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Title: An evaluation of the effectiveness of standard form contracts in meeting the expectations and needs of business users
Author: Bull, David
Awarding Body: University of Hull
Current Institution: University of Hull
Date of Award: 2018
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It has long been recognised that business users pay limited attention to the content of the contracts they use and the process of forming and executing a contract. This is especially true of standard form contracts used across millions of business transactions daily. Two particular topics that have been identified as potential areas of concern that have generated previous empirical studies are those of contract formation and use of contracts in resolving disputes. The first of these is fundamental to achieving the framework for the transaction and agreement to the deliverable and the compensation, but is rarely seen to be a problem. The second of these should be one of the core reasons for entering a formal legal agreement, but business users prefer to use alternative means of resolving issues which they consider are more effective, quicker and more likely to retain business relationships. These issues are more relevant with standard form contracts, where there is no transaction specific detail and less effort exerted in concluding the formal legal requirements for either formation or resolution. This work is intended to review these issues in relation to standard form contracts, in the UK building services industry in the current environment. To achieve this, new empirical work is undertaken in two areas. Firstly, a survey of the knowledge and views of a sample of contract users from different companies and different specialisms provides a picture of the opinions of business. Secondly a sample of standard form contracts from the same segment is reviewed to assess whether the contracts align with these views and how they deal with the key issues identified in the survey. The results are evaluated against previous work on the subject and variances and consistencies identified with a view to understanding whether standard form contracts are effective and where not, what options are available. Ultimately, whether they satisfy a need for formal relationships and what is their relevance to business effectiveness.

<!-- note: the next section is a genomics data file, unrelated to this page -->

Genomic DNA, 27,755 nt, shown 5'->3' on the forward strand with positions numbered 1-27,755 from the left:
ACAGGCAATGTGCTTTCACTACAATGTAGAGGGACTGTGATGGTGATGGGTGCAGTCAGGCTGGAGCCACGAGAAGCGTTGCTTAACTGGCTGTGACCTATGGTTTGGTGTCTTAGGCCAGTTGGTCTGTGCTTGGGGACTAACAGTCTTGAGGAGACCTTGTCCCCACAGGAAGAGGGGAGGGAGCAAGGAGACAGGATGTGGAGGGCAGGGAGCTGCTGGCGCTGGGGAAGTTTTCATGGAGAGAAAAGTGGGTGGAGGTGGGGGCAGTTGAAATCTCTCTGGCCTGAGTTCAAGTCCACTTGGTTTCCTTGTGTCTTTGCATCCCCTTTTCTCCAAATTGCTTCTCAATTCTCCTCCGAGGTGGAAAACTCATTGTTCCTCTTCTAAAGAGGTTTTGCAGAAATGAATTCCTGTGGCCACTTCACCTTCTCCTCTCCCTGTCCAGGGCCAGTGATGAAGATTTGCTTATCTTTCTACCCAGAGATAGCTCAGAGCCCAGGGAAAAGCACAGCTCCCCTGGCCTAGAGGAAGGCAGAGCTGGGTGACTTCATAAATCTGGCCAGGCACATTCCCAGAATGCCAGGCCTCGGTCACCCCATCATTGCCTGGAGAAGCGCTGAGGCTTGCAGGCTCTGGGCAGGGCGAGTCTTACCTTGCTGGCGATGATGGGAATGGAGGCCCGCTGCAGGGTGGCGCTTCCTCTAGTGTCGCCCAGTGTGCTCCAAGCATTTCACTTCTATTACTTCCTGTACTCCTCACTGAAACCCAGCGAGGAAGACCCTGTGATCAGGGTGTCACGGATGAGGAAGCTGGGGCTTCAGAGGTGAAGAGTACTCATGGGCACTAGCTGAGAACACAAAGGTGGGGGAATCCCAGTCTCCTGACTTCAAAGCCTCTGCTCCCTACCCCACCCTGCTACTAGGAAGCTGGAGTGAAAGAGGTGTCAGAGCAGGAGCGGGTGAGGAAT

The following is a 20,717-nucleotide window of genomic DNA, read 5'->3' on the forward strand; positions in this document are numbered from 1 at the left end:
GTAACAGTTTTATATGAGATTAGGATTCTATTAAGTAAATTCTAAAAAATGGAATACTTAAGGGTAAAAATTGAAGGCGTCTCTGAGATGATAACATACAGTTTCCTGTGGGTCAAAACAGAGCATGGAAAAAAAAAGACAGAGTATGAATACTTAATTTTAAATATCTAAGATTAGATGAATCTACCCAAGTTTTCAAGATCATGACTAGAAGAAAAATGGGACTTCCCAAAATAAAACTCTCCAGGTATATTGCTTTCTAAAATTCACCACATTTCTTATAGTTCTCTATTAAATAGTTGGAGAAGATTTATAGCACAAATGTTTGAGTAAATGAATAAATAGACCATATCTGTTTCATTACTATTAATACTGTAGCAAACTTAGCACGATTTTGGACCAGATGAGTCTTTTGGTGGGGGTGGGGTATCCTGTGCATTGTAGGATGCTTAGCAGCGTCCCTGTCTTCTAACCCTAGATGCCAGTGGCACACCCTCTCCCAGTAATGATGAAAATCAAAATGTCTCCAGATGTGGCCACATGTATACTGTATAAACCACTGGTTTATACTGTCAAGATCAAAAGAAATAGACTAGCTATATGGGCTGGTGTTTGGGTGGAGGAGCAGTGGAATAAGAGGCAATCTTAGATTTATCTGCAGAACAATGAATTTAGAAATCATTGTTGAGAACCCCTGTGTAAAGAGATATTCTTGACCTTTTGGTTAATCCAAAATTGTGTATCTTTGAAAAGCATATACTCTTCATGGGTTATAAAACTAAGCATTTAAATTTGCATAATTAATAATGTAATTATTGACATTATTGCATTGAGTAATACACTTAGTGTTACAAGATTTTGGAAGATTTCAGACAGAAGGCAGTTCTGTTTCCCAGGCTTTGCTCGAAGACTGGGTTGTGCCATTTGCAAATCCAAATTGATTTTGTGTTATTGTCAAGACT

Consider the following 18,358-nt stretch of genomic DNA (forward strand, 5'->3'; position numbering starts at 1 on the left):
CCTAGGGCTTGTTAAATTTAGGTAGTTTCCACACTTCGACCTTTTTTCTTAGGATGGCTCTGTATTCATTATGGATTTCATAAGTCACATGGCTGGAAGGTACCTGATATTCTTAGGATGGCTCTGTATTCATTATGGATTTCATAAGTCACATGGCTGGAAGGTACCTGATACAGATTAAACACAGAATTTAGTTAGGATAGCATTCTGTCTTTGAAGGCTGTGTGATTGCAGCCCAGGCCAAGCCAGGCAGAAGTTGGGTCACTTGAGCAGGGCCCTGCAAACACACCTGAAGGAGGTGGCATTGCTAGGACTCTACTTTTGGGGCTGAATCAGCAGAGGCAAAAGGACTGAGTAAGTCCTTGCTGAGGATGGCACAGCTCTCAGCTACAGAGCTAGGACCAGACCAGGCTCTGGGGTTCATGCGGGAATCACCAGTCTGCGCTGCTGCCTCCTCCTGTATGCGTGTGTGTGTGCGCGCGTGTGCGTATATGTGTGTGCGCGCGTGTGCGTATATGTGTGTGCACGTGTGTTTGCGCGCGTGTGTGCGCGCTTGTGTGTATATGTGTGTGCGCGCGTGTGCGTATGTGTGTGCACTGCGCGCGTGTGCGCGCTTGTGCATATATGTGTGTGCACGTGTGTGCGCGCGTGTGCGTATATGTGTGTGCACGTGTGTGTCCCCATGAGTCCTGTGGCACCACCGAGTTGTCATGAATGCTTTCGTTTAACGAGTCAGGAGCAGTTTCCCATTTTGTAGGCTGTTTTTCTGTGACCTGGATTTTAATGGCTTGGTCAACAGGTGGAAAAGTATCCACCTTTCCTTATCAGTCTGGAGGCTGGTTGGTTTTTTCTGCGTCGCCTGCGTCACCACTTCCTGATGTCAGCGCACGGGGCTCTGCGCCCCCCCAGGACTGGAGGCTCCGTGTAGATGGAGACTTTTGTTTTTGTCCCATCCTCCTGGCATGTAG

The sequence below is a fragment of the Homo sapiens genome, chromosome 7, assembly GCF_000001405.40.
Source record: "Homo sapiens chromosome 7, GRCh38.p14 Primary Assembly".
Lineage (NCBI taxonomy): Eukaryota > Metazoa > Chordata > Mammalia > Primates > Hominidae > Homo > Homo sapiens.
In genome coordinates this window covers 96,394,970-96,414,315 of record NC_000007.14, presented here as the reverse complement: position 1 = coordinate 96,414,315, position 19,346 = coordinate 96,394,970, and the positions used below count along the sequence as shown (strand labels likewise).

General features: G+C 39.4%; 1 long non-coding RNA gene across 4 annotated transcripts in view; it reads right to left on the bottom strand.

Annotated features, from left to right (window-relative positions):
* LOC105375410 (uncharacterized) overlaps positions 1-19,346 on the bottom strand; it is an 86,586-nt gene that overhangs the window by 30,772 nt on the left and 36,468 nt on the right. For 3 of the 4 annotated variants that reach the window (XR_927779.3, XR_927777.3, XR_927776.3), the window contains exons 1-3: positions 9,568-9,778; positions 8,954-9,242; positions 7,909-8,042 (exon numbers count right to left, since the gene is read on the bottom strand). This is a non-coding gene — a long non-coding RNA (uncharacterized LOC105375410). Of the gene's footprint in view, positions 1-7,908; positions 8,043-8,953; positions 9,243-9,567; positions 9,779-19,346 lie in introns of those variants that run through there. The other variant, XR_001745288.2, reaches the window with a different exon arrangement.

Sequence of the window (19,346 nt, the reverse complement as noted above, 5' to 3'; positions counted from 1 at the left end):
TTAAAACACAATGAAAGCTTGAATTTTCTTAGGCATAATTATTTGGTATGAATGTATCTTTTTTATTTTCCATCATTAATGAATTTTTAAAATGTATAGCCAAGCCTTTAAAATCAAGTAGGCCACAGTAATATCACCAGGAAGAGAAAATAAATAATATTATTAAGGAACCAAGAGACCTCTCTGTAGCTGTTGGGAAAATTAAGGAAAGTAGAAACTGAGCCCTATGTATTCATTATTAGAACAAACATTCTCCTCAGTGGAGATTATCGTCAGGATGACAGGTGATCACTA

Supervisor: Not available Sponsor: Not available
Qualification Name: Thesis (Ph.D.) Qualification Level: Doctoral
EThOS ID:  DOI: Not available
Keywords: Law